There is a guy named Don, – a very quiet, mild-mannered aerospace software engineer in his mid-40s. Don is not married. I don't know how, but women can sense that fact. On more than one occasion I have noticed that the single women who occasionally frequent the Red Robin meetup want to play with Don and no one else. Don is a very good player. He was one of the first people Hannah played, and she almost won. I started calling him Hannah’s nemesis. Don always corrects me: “Not nemesis – opponent.” I was not sure how Hannah would deal with losses. I didn’t want her to get discouraged. I brought out my weapon of choice: sugar. Hannah and I have a standing arrangement that for every game she wins against Don she gets a lemonade. As Hannah’s game has improved, she’s been drinking more lemonade lately.
Then there is Marven, an electrician of Mexican descent. Marven loves primary colors, which you can see displayed on his T-shirts and baseball hats. Marven has a passion for chess that I have yet to see exceeded by anyone else’s. He is the strongest player at these meetups. He estimates that he has played 217,000 games in his life (that was a month ago, he is probably already at 218,000).
Just as you won’t see a Hollywood actress wear the same dress twice, Marven never brings the same chess board to the meetup. I get the feeling he has more chess sets than actresses have shoes. Though it is not apparent right away, once you see past the primary colors, you can tell Marven has a big heart. At the meetups, he sometimes gives free chess lessons to anyone who’ll ask for them. We are about the same age and discovered that we spent our twenties in the same neighborhood where I lived when we moved to America. Hannah beat Marven once. She proclaimed, “Dad, this win is worth at least a milkshake!” Milkshake it is.
Marven comes to the Red Robin meetup a bit late, after a long day at work. He is often still eating while others are playing. But Marven is watching the games from the side. He’ll notice an interesting position on the board. You can see the sparkle in his eyes and his mind going a thousand miles an hour. He’ll take a picture of the board. After the game is over, he’ll show various ways to play the position. This highlights the ethos of the group, and probably of chess in general. After the game is over, all egos are put to rest. The game just played turns into a puzzle for everyone to solve. I remember when Jonah was 12 and played in a tournament. After the game I found him sitting on the floor with his ex-opponent, both of them smiling and studying the game they had just played. This comradery is very typical in chess. After the game is over it stops being you vs. me and turns into white vs. black.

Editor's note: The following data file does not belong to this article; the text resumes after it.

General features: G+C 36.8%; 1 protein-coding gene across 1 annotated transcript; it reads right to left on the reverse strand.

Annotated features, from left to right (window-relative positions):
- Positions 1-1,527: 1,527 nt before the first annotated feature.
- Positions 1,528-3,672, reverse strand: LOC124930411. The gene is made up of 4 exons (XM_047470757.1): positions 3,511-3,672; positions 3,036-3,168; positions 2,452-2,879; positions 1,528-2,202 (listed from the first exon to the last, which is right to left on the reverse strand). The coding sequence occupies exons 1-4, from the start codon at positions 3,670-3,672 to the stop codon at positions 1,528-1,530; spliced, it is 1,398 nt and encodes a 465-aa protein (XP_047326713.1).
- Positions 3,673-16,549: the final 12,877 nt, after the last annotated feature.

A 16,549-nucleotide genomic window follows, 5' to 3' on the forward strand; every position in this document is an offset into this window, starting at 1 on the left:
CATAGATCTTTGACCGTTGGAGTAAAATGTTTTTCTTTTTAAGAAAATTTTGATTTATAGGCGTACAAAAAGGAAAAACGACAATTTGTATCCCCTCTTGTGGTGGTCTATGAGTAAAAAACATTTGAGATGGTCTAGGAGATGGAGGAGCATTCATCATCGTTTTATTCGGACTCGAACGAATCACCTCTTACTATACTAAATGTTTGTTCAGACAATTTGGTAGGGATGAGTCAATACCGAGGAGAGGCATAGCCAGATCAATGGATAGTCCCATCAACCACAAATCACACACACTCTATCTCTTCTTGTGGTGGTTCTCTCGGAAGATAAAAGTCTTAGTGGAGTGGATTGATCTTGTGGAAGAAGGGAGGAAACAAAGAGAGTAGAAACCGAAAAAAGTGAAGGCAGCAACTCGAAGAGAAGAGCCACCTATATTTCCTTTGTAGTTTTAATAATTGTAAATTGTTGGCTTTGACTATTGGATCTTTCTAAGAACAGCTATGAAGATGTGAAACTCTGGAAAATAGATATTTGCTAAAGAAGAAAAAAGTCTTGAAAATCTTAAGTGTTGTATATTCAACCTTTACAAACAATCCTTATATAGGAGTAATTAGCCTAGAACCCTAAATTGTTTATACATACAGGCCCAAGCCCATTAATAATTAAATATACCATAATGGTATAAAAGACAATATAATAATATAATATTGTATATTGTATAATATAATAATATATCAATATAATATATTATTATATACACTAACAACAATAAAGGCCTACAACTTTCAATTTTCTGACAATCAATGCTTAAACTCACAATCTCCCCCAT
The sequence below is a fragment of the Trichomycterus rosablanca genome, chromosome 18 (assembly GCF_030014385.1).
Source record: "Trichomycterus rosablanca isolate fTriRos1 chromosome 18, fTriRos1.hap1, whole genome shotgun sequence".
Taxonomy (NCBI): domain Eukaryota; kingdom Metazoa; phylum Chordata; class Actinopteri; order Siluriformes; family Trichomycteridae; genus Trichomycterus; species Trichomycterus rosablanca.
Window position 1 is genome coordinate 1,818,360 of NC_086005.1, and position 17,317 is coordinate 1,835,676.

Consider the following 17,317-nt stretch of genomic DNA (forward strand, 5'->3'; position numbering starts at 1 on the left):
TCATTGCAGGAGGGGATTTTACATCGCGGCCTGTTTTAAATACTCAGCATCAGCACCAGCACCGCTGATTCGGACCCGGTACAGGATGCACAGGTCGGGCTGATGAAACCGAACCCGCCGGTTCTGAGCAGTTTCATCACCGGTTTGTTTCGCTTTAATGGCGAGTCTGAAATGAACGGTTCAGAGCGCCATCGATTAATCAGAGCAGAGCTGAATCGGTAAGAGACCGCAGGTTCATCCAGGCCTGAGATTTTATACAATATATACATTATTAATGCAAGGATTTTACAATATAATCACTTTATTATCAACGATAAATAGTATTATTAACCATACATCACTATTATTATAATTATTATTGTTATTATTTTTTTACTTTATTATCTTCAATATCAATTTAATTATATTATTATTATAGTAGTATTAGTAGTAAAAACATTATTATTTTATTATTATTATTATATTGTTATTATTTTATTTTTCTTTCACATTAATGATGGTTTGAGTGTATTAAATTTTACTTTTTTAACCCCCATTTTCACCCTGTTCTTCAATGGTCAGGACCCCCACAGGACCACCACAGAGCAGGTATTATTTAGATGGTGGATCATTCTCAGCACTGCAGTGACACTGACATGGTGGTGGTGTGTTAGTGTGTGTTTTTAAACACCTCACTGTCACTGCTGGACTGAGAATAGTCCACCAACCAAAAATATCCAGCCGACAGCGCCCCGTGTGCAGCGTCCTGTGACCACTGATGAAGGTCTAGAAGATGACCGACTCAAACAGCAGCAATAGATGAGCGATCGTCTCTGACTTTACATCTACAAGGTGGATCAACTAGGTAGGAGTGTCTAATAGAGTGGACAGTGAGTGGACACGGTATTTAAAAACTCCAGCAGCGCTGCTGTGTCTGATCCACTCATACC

Then there is Dan (his real name is Dannish), an organizer of the Red Robin meetup. Dan is a retired financial planner, a man of many stories. His mother is an American from Kentucky, and his father is Indian. Dan grew up in India. Dan is one of those rare people who with their natural smile broadcasts enormous warmth. Dan lived in India when it was aligned with the Soviet Bloc. Dan and I have this connection that is hard to explain.
Dan discovered chess only eight months ago. He is a person I play when I need to boost my chess ego, after I lose to others at the meetup. That being said, I have still managed to lose to Dan several times. I joked one day that if Hannah lost to Dan, she’d have to buy me a lemonade. Though we had a good laugh. I instantly felt bad and apologized to Dan for my joke.
Dan is the gadget man. I think Dan loves gadget discovery almost as much as he loves chess. One day he brought a contraption that records a video of your game and then transcribes each move into a text format so you can upload the game to chess analytics software. Another time he brought a chess board that wirelessly connects to a smartphone (we could not get it to work). I cannot wait to see what gadget Dan comes up with next.
And then there is Ian, an assistant to a real estate agent who is as American as apple pie. He’s the best-dressed man I’ve seen in… ever. Ian is in his mid-twenties but loves how people dressed a century ago, in the 1930s. Imagine that we are at the Red Robin, and everyone, including yours truly, is wearing T-shirts and jeans with holes. Then there is Ian in his perfectly pressed three-piece suit, elegantly tied tie, crisp pristine white shirt, polished dress shoes, and golden pocket watch on a golden chain comfortably residing in his waistcoat. Ian’s love for the thirties goes beyond his clothes. He sports the Al Capone perfectly combed and heavily gelled hair, and even glasses from that era. Sometimes I feel that he came to the Red Robin right from a Great Depression movie set.